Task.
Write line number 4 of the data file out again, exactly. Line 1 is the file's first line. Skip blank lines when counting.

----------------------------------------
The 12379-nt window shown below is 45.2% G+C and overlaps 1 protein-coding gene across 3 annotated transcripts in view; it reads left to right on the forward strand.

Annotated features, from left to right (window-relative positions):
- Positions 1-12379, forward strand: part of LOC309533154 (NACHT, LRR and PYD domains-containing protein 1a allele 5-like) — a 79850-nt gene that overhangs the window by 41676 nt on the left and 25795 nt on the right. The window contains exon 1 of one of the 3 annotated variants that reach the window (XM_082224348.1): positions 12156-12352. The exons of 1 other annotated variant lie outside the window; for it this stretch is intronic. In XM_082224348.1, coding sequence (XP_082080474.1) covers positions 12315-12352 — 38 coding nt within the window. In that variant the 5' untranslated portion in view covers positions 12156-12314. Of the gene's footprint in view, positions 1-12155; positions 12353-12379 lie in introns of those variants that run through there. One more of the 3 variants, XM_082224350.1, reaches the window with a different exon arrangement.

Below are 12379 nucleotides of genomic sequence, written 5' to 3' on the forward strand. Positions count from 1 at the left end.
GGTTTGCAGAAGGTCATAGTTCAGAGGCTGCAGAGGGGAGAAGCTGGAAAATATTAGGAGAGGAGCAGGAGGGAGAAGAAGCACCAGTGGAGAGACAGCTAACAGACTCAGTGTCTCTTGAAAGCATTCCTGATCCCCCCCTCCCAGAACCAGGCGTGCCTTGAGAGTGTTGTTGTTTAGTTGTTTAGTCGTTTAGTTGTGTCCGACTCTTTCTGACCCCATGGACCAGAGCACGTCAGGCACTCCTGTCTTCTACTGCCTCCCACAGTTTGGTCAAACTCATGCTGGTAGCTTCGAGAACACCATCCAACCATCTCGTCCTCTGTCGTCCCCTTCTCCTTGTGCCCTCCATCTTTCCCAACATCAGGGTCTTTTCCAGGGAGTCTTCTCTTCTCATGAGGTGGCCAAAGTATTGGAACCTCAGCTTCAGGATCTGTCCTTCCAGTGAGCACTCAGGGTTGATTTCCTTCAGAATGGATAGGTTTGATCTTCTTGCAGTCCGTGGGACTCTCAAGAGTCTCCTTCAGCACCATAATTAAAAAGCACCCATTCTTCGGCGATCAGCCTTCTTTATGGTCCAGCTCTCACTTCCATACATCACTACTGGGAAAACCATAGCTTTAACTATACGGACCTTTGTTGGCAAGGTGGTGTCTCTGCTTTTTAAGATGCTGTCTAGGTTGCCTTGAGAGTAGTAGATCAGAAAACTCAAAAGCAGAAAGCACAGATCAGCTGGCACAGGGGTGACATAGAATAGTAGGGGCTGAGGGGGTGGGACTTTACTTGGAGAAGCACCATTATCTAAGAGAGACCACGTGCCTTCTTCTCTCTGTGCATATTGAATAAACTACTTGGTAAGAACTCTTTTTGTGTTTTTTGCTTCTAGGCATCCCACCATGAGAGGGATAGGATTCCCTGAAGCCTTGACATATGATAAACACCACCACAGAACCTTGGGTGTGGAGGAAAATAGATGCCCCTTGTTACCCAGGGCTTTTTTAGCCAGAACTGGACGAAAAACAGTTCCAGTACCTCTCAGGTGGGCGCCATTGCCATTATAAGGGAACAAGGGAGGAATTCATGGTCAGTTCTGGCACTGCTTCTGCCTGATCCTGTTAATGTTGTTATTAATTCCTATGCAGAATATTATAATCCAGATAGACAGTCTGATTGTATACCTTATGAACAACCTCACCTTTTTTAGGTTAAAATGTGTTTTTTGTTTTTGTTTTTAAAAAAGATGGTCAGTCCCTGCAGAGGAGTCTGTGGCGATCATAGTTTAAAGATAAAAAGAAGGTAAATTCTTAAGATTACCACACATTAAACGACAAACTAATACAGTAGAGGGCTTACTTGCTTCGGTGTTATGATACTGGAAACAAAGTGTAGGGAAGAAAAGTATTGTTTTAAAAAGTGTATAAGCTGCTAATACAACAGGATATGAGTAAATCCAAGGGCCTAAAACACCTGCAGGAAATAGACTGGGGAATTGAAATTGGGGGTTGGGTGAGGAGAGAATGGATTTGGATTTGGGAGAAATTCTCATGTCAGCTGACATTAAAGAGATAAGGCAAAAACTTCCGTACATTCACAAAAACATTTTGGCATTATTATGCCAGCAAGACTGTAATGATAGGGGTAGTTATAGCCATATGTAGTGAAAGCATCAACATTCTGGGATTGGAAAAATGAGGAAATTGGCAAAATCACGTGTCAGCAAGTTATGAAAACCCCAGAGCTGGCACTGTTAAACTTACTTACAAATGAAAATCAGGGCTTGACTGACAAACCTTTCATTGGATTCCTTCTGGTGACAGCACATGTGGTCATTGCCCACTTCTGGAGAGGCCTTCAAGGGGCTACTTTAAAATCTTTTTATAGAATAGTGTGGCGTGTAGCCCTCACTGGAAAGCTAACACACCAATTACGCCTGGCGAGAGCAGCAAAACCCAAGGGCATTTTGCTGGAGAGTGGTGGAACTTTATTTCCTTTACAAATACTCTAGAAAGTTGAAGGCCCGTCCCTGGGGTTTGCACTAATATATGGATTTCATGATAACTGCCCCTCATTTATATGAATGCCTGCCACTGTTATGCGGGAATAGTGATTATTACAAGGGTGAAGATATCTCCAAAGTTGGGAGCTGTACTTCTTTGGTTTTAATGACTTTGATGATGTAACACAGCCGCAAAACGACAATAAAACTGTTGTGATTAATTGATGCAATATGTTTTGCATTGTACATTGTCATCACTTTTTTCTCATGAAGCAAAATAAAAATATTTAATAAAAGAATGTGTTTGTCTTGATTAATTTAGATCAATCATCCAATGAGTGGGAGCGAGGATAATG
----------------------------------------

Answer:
Below are 12379 nucleotides of genomic sequence, written 5' to 3' on the forward strand. Positions count from 1 at the left end.